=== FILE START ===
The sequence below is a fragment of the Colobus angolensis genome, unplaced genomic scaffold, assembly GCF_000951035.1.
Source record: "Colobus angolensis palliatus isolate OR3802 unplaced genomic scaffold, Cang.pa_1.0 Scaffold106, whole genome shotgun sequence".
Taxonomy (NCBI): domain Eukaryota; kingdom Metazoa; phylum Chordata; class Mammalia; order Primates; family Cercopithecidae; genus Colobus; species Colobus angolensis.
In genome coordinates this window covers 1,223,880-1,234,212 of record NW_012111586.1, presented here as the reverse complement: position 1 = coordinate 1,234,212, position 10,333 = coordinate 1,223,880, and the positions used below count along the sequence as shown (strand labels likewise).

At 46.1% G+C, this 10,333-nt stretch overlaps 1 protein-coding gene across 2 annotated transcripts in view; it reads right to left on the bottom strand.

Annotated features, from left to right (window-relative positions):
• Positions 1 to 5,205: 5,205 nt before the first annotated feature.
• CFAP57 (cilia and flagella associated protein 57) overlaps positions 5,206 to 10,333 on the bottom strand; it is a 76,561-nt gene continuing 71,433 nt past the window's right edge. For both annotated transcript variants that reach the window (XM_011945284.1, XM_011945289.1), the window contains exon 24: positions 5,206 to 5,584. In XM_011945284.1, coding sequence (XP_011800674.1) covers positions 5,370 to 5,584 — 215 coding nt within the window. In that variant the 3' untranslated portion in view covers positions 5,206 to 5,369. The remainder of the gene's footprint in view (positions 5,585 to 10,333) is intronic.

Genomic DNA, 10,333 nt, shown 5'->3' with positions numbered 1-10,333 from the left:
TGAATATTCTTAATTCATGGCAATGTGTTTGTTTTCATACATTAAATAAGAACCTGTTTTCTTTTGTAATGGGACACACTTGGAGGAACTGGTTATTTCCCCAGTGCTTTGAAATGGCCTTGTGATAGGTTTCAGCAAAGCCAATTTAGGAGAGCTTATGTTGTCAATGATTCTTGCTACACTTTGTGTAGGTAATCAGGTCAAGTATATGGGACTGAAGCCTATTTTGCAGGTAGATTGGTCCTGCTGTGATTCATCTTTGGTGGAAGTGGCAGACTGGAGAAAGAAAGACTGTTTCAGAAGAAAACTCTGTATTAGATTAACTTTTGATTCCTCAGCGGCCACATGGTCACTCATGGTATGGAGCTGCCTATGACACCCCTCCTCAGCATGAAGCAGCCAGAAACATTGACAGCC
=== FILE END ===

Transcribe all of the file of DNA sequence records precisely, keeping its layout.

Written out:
The sequence below is a fragment of the Colobus angolensis genome, unplaced genomic scaffold, assembly GCF_000951035.1.
Source record: "Colobus angolensis palliatus isolate OR3802 unplaced genomic scaffold, Cang.pa_1.0 Scaffold106, whole genome shotgun sequence".
Taxonomy (NCBI): domain Eukaryota; kingdom Metazoa; phylum Chordata; class Mammalia; order Primates; family Cercopithecidae; genus Colobus; species Colobus angolensis.
In genome coordinates this window covers 1,223,880-1,234,212 of record NW_012111586.1, presented here as the reverse complement: position 1 = coordinate 1,234,212, position 10,333 = coordinate 1,223,880, and the positions used below count along the sequence as shown (strand labels likewise).

At 46.1% G+C, this 10,333-nt stretch overlaps 1 protein-coding gene across 2 annotated transcripts in view; it reads right to left on the bottom strand.

Annotated features, from left to right (window-relative positions):
• Positions 1 to 5,205: 5,205 nt before the first annotated feature.
• CFAP57 (cilia and flagella associated protein 57) overlaps positions 5,206 to 10,333 on the bottom strand; it is a 76,561-nt gene continuing 71,433 nt past the window's right edge. For both annotated transcript variants that reach the window (XM_011945284.1, XM_011945289.1), the window contains exon 24: positions 5,206 to 5,584. In XM_011945284.1, coding sequence (XP_011800674.1) covers positions 5,370 to 5,584 — 215 coding nt within the window. In that variant the 3' untranslated portion in view covers positions 5,206 to 5,369. The remainder of the gene's footprint in view (positions 5,585 to 10,333) is intronic.

Genomic DNA, 10,333 nt, shown 5'->3' with positions numbered 1-10,333 from the left:
TGAATATTCTTAATTCATGGCAATGTGTTTGTTTTCATACATTAAATAAGAACCTGTTTTCTTTTGTAATGGGACACACTTGGAGGAACTGGTTATTTCCCCAGTGCTTTGAAATGGCCTTGTGATAGGTTTCAGCAAAGCCAATTTAGGAGAGCTTATGTTGTCAATGATTCTTGCTACACTTTGTGTAGGTAATCAGGTCAAGTATATGGGACTGAAGCCTATTTTGCAGGTAGATTGGTCCTGCTGTGATTCATCTTTGGTGGAAGTGGCAGACTGGAGAAAGAAAGACTGTTTCAGAAGAAAACTCTGTATTAGATTAACTTTTGATTCCTCAGCGGCCACATGGTCACTCATGGTATGGAGCTGCCTATGACACCCCTCCTCAGCATGAAGCAGCCAGAAACATTGACAGCC